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What Rishi Sunak means for the Property Sector.

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UK politics has been somewhat of a circus act over the last few months, accompanied by a growing sentiment of uncertainty that swept through the nation. All of this political mess comes at a time when households face serious economic hardship.

So, with our new Prime Minister Rishi Sunak, hopefully, some stability and progress can be achieved. But what policies and issues are at the top list when it comes to the housing market and supporting the British public?

Financial growth and stability.

The arrival of Rishi Sunak as Prime Minister has pleased the financial markets after Liz Truss’ economic policies sent them into turmoil and dropped the pound’s value. His decision to U-turn on several of Chancellor Jeremy Hunt’s policies restored faith in the financial markets. Currently, the pound sits at £1.16 against the US dollar.

He still has a large undertaking, as he plans to rebalance the books and help bring down borrowing costs for businesses and households to tackle the cost of living crisis.

The health of the housing market is directly linked to the economy. Mortgage rates are currently nearly 6%. The B of E hiked its base interest rate to 2.25%. Future base rate hikes will hike mortgage rates even higher, as the cost of borrowing becomes greater.

This has been a huge hit to the buying power of those looking to move or purchase a new property, especially when they’ve been used to mortgage rates below 2%.

Mortgage rates will fall.

Current mortgage rates for businesses are starting to fall but they remain well above the normal levels that we had at the beginning of the year. Interest and mortgage rates are out of the government’s hands, as central banks are in control of the base interest rate. We don’t know how much further central banks will hike interest rates to curb inflation.

There is the hope of future interest rate hikes to be coming to an end. During a speech at Imperial College Business School on Thursday 20th October. The Deputy Governor of Monetary Policy said, “Whether official interest rates have to rise by quite as much as current prices in financial markets remain to be seen.”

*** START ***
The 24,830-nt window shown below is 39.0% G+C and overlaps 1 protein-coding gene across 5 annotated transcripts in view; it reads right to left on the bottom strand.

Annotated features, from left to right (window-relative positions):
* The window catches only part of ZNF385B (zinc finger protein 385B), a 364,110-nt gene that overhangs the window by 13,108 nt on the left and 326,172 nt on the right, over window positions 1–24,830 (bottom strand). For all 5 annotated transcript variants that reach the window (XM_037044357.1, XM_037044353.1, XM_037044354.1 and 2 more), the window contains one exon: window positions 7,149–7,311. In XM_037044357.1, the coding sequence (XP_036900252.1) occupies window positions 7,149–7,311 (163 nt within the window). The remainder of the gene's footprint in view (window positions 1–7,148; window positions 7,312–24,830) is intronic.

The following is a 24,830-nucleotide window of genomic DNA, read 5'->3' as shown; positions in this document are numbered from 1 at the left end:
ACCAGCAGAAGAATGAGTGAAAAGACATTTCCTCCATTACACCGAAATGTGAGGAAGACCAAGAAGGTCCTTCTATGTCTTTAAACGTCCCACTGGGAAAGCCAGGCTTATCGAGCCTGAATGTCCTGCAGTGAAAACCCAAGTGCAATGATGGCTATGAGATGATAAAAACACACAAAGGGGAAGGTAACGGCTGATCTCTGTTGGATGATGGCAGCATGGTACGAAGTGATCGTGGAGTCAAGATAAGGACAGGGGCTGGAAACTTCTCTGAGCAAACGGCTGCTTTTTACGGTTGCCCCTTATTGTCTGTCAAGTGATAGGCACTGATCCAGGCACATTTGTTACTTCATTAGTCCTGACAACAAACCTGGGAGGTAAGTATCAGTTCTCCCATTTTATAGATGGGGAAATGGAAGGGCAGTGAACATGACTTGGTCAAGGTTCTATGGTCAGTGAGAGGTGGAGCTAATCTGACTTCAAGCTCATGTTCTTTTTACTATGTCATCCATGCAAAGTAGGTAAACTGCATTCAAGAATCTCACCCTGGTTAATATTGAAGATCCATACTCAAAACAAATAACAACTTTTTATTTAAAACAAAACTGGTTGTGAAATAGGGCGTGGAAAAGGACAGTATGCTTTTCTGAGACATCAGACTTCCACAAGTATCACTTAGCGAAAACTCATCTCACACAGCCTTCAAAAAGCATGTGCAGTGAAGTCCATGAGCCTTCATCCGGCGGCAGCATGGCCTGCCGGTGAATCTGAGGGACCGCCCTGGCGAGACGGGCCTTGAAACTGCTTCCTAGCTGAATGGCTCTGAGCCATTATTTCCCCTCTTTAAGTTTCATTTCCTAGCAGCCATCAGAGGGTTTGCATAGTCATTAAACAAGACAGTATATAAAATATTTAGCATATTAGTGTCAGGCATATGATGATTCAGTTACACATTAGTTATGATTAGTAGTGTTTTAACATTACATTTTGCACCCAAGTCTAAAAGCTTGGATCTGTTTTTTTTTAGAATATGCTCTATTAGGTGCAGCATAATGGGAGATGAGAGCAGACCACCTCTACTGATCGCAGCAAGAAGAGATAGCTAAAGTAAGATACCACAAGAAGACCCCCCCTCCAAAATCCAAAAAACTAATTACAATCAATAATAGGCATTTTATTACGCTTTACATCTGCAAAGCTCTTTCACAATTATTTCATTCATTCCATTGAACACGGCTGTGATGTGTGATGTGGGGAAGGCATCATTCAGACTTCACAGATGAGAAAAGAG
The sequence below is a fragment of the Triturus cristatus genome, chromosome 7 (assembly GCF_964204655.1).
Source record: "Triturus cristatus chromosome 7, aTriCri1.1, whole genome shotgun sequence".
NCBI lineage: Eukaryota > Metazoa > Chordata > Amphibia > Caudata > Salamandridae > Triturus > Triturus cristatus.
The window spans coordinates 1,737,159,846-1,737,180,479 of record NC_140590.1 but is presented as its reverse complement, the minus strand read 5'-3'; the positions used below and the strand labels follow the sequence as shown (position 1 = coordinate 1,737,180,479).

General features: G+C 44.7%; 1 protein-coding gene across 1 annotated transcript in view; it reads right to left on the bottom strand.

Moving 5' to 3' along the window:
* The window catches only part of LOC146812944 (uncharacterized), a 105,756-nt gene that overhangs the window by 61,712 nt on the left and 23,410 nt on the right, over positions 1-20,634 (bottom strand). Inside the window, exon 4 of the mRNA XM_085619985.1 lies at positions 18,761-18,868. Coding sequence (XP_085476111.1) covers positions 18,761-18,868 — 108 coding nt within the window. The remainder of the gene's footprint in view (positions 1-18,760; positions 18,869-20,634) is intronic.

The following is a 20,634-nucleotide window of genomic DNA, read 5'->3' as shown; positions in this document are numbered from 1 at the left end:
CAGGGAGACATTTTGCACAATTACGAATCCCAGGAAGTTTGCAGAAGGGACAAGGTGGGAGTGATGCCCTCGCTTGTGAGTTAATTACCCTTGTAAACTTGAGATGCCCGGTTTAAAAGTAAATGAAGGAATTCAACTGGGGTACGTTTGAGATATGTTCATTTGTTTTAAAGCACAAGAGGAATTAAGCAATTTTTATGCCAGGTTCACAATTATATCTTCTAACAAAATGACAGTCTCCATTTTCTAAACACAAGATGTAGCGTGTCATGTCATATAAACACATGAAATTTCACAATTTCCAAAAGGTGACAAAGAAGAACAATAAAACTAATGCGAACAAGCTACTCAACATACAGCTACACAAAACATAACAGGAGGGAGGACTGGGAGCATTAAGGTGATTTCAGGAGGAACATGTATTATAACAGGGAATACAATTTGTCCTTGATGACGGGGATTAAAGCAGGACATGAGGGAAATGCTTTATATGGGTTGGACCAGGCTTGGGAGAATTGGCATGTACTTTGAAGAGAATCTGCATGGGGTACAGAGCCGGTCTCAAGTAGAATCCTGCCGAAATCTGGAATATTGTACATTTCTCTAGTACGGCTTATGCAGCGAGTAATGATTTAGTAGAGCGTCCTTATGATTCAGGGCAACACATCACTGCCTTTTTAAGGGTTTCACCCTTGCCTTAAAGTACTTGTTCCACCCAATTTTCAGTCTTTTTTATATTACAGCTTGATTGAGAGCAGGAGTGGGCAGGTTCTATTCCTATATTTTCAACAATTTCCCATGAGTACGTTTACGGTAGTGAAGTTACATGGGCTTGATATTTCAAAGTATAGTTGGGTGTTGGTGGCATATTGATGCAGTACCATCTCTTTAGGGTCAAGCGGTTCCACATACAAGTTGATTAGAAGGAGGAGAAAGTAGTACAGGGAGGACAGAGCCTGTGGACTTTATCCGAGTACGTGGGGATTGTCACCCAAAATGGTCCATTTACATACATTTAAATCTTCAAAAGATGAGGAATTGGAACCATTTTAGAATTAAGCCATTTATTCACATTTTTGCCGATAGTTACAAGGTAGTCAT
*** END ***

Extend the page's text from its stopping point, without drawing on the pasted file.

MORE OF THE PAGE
This is great news for savers after nearly a decade of low returns on savings. This means buying a home has become more expensive.

Home Ownership and House Building.

Both parties, conservative and labour, have created policies to increase home ownership. With the appointment of Michael Gove taking back his role of housing and levelling up minister. His commitment towards the 2019 manifesto hopes to boost jobs and investment across England which will boost the delivery of new houses.

The number of completed new homes increased by 6% compared with 2021’s figures, equating to 44,940 completed homes being built.

Building more homes is a contentious topic for local residents as an increasing population puts extra demand on local services. 

Comments from the new prime minister during the leadership election suggests he recognises the importance of building new houses to support a climbing population.

Rishi Sunak said he favours “reforms to increase density in our inner-cities, investing in regenerating brownfield land across the country. Pursuing developments that have community support.”

Reforms for the private rented sector.

Sunak’s cabinet plan tackling the private rented sector, with reforms planned to improve standards of accommodation and shifting the relations between landlords and renters.

The rental market is currently under strain and over stretched. A lack of new landlords  entering the market has been on a downward trend since 2016. Tax changes and increased government regulations have made would-be landlords think twice about their investments.

Despite the rental market’s lack of growth, demand for rented property has been increasing by a growing population, the rising costs of houses, and growing demand. According to Zoopla’s latest index, rent is up 12%, compounding the cost of living pressures.

The government’s plan to reform the rented sector needs to be met with care and balance as it can easily result in landlords being pushed out or opting out altogether due to a lack of freedom and excess regulations.

Overall, there are plenty of issues that the government needs to address when coming to housing. Rising house and rent prices, a diminishing supply of rental properties, and rising interest rates will all prove a challenge towards this cabinet.

We believe that they should focus on stimulating long-term growth and stability that provides a strong foundation for households and businesses. With the current economic challenges this country faces, this is a large undertaking. Once through it, an economy plan that focuses on growth, cheap borrowing costs, an environment can be created that fosters investment to further boost the housing sector.